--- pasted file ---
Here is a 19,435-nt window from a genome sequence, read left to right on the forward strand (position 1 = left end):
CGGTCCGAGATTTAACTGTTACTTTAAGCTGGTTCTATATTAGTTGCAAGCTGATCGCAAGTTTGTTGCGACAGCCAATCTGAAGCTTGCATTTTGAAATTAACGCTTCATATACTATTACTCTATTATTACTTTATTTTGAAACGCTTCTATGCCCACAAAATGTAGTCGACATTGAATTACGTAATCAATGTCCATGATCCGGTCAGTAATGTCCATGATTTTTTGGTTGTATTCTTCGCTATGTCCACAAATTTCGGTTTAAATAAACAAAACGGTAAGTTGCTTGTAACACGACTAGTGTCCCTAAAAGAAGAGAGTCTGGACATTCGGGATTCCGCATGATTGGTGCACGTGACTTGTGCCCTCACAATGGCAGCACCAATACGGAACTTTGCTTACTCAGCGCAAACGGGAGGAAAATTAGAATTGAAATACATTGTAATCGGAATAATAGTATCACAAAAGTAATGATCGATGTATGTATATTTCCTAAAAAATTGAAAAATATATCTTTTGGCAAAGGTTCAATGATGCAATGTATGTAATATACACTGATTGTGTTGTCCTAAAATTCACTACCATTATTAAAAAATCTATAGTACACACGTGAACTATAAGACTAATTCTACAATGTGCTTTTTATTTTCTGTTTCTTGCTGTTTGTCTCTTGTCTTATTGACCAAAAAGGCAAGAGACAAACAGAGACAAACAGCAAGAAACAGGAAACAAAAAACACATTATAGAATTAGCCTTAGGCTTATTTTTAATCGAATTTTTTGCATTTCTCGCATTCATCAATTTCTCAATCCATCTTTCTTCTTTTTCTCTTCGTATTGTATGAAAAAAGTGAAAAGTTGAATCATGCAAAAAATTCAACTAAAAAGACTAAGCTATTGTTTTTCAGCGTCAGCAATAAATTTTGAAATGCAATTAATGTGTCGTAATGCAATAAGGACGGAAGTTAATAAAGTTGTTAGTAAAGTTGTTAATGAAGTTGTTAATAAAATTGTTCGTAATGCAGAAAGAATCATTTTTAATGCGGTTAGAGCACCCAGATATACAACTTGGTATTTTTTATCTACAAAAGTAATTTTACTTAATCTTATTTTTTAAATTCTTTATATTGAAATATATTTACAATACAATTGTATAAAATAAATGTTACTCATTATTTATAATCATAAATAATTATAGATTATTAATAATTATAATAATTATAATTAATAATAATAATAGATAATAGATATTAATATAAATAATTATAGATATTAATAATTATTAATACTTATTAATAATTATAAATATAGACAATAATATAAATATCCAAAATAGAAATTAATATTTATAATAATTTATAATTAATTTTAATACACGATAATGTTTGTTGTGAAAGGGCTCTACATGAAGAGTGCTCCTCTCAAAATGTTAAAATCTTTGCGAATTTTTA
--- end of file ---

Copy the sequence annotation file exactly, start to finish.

Here is a 19,435-nt window from a genome sequence, read left to right on the forward strand (position 1 = left end):
CGGTCCGAGATTTAACTGTTACTTTAAGCTGGTTCTATATTAGTTGCAAGCTGATCGCAAGTTTGTTGCGACAGCCAATCTGAAGCTTGCATTTTGAAATTAACGCTTCATATACTATTACTCTATTATTACTTTATTTTGAAACGCTTCTATGCCCACAAAATGTAGTCGACATTGAATTACGTAATCAATGTCCATGATCCGGTCAGTAATGTCCATGATTTTTTGGTTGTATTCTTCGCTATGTCCACAAATTTCGGTTTAAATAAACAAAACGGTAAGTTGCTTGTAACACGACTAGTGTCCCTAAAAGAAGAGAGTCTGGACATTCGGGATTCCGCATGATTGGTGCACGTGACTTGTGCCCTCACAATGGCAGCACCAATACGGAACTTTGCTTACTCAGCGCAAACGGGAGGAAAATTAGAATTGAAATACATTGTAATCGGAATAATAGTATCACAAAAGTAATGATCGATGTATGTATATTTCCTAAAAAATTGAAAAATATATCTTTTGGCAAAGGTTCAATGATGCAATGTATGTAATATACACTGATTGTGTTGTCCTAAAATTCACTACCATTATTAAAAAATCTATAGTACACACGTGAACTATAAGACTAATTCTACAATGTGCTTTTTATTTTCTGTTTCTTGCTGTTTGTCTCTTGTCTTATTGACCAAAAAGGCAAGAGACAAACAGAGACAAACAGCAAGAAACAGGAAACAAAAAACACATTATAGAATTAGCCTTAGGCTTATTTTTAATCGAATTTTTTGCATTTCTCGCATTCATCAATTTCTCAATCCATCTTTCTTCTTTTTCTCTTCGTATTGTATGAAAAAAGTGAAAAGTTGAATCATGCAAAAAATTCAACTAAAAAGACTAAGCTATTGTTTTTCAGCGTCAGCAATAAATTTTGAAATGCAATTAATGTGTCGTAATGCAATAAGGACGGAAGTTAATAAAGTTGTTAGTAAAGTTGTTAATGAAGTTGTTAATAAAATTGTTCGTAATGCAGAAAGAATCATTTTTAATGCGGTTAGAGCACCCAGATATACAACTTGGTATTTTTTATCTACAAAAGTAATTTTACTTAATCTTATTTTTTAAATTCTTTATATTGAAATATATTTACAATACAATTGTATAAAATAAATGTTACTCATTATTTATAATCATAAATAATTATAGATTATTAATAATTATAATAATTATAATTAATAATAATAATAGATAATAGATATTAATATAAATAATTATAGATATTAATAATTATTAATACTTATTAATAATTATAAATATAGACAATAATATAAATATCCAAAATAGAAATTAATATTTATAATAATTTATAATTAATTTTAATACACGATAATGTTTGTTGTGAAAGGGCTCTACATGAAGAGTGCTCCTCTCAAAATGTTAAAATCTTTGCGAATTTTTA